Memorial Day weekend, 2004, found my wife and I along with friends, relaxing in a nice camp setting in Hershey, Pennsylvania. We had a great time at the Hershey Factory Tour Experience, which included, among a dozen other attractions, an excellent 3D movie presentation which wasn't quite like a movie at all, but a true experience, complete with misters and blowers that would alternately sprinkle you with a fine spray of water or tickle your ankles with a subtle burst of air, in concert with events happening on screen. An exploding green blob or skittering spider-like creatures for example. There were occasions when a the sweet odor of chocolate would waft through the air as well.
It was an enjoyable trip, and I certainly recommend it to anyone who doesn't mind waiting in line and being surrounded by not very subtle Hershey advertising on the way to see some great displays of combined art and technology in action. The cartoony, artsy look of the whole atmosphere is what I really enjoyed, it's a fun world of chocolate, that's for sure.
Hershey Park, right next door to the Factory Experience, is not much different. You stand on line, surrounded by Hershey, Hershey, Hershey! And this time your waiting for the ride of your life. I got my butt kicked by a blazing, lightning bolt of a Stallion (or was it a Mustang?) on the newest roller coaster, Storm Runner. Talk about terror. Barely 25 seconds of pure adrenaline and practically involuntary bellowing. You have to get the excitement out somehow.
While I was there at the park, enjoying the rides and the displays, I was thinking about my life back at home, and how much I would like it to be different, exciting and fun. It seems like I'm forever putting off living just to wait for the “big break". And lately I've begun to realize that in order to have a life, one must live. Seems like that would be an obvious thing for humans to comprehend, but I see it's not. Waiting equates to just existing, going through the motions. I want to live, without having to wait for a reason why, without someone telling me when. I want to dictate when and how I live. Now!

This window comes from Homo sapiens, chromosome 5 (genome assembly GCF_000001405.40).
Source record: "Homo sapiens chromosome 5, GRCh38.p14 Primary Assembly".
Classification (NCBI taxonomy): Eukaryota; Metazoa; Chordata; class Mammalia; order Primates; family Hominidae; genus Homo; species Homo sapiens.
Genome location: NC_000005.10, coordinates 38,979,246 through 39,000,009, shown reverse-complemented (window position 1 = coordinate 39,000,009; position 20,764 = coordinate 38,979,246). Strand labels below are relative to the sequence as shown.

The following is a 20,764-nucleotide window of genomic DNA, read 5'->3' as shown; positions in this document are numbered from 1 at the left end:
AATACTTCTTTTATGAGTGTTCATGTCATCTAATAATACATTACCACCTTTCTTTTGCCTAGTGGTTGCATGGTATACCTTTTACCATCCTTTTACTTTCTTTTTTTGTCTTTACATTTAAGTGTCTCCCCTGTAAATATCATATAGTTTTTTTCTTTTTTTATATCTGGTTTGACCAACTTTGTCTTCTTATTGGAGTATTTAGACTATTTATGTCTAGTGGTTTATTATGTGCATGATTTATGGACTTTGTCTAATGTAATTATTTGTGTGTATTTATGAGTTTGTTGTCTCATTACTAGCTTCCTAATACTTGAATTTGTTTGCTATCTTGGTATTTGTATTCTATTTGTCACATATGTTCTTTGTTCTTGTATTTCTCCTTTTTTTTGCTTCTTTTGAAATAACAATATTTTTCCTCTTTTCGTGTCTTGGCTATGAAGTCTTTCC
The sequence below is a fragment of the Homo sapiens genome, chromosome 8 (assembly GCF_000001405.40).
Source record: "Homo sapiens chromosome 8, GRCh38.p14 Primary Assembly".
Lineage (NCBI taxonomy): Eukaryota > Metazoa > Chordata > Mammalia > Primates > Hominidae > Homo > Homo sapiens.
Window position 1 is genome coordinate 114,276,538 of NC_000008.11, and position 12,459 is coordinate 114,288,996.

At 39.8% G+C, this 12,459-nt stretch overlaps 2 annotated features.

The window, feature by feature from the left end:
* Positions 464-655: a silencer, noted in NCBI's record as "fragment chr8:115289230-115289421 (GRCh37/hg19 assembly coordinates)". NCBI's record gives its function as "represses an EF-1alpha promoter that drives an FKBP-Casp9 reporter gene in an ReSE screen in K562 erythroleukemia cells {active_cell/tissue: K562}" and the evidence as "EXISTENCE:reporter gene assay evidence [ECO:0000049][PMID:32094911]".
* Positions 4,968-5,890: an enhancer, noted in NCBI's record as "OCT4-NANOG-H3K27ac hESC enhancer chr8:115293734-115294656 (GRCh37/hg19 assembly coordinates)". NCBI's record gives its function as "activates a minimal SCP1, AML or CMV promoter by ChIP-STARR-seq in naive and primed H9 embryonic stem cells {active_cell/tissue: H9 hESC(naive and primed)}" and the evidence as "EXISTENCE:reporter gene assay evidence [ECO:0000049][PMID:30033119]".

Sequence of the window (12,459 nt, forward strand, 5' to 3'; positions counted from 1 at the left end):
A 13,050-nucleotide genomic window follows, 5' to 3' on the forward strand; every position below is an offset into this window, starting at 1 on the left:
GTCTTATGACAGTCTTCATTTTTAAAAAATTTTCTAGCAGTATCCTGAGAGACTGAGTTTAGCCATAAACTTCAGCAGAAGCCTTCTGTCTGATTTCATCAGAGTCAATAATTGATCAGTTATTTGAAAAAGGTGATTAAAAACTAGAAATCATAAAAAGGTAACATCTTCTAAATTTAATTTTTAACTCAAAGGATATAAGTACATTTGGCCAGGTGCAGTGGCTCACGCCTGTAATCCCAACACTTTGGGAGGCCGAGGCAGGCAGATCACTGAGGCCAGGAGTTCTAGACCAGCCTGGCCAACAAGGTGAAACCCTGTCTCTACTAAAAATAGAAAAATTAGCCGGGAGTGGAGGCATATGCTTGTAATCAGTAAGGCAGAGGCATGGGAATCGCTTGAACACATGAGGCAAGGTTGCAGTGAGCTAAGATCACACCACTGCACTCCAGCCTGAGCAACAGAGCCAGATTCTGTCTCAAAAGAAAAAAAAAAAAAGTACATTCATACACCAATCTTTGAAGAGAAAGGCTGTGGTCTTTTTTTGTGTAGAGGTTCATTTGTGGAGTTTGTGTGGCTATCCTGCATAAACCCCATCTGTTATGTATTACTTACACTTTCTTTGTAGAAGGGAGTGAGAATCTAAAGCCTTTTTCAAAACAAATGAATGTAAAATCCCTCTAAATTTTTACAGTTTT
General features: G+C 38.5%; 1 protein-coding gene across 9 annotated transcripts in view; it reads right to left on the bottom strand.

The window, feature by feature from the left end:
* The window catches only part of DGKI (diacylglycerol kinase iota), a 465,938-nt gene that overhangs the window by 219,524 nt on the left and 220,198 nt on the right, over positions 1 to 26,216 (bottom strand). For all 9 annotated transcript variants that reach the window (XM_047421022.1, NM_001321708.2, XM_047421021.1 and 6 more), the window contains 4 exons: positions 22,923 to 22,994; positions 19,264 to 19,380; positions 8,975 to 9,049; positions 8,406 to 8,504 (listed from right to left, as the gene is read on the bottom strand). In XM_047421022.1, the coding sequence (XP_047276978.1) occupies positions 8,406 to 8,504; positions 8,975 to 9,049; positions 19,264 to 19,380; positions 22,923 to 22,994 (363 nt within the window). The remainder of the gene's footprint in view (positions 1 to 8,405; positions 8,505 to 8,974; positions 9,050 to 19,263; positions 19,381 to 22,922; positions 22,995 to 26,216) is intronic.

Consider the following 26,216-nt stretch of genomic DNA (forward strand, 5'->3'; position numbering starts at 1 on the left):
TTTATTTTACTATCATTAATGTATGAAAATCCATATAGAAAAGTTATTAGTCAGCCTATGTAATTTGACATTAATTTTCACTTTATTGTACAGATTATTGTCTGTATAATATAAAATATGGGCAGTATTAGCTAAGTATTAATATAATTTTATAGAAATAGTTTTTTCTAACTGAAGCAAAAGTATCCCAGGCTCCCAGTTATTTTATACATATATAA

In the song “Enemy Within" by Rush, Neil Peart writes:
For you, is it movent or is it action Is it contact or just reaction and you, revolution, just resistance Is it living, or just existence Yeah you, it takes a little more persistence to get up and go the distance.
I may have cited those words in another essay, but they speak volumes of truth and I can't help but include them here. You can never have too much of a good thing.
Yeah, I want to live, not exist. I want to go the distance. Those words, like many others by Neil Peart, are inspiring to me and make me want to strive for a fuller, richer life, yet at times I still find myself wishing for a big break so I can live without having to worry about working all the time. Seems like we work more than we live nowadays, doesn't it?
I want to conquer the enemy within who keeps telling me I'm not good enough. The enemy that steals my nerve and weakens my resolve. The trick is to recognize and acknowledge the existence of the enemy inside yourself, then you can begin to dismantle it, piece by piece, restrictive claw by restrictive claw.
When I saw those big painted signs and creative displays, the colorful art and various smiling characters at Hershey, it gave me the urge to create things and bring more color into my life. Yes, they may be advertisements of a sort, but those smiling cartoons and chocolate faces made me happy and kept me entertained. We all need happiness and entertainment.
Milton Hershey built quite an empire. Now I'd like to start building mine, however small it may end up to be. I will be happy, and live. I'm going to make my break, not wait. Like being launched to the top of an 18 story vertical climb on Storm Runner, I'm going to launch myself into a life of living! No more waiting. Care to join me?
Drew Vics, an artist, writer & musician from New Jersey, writes for Myeyez.net , and for other websites online.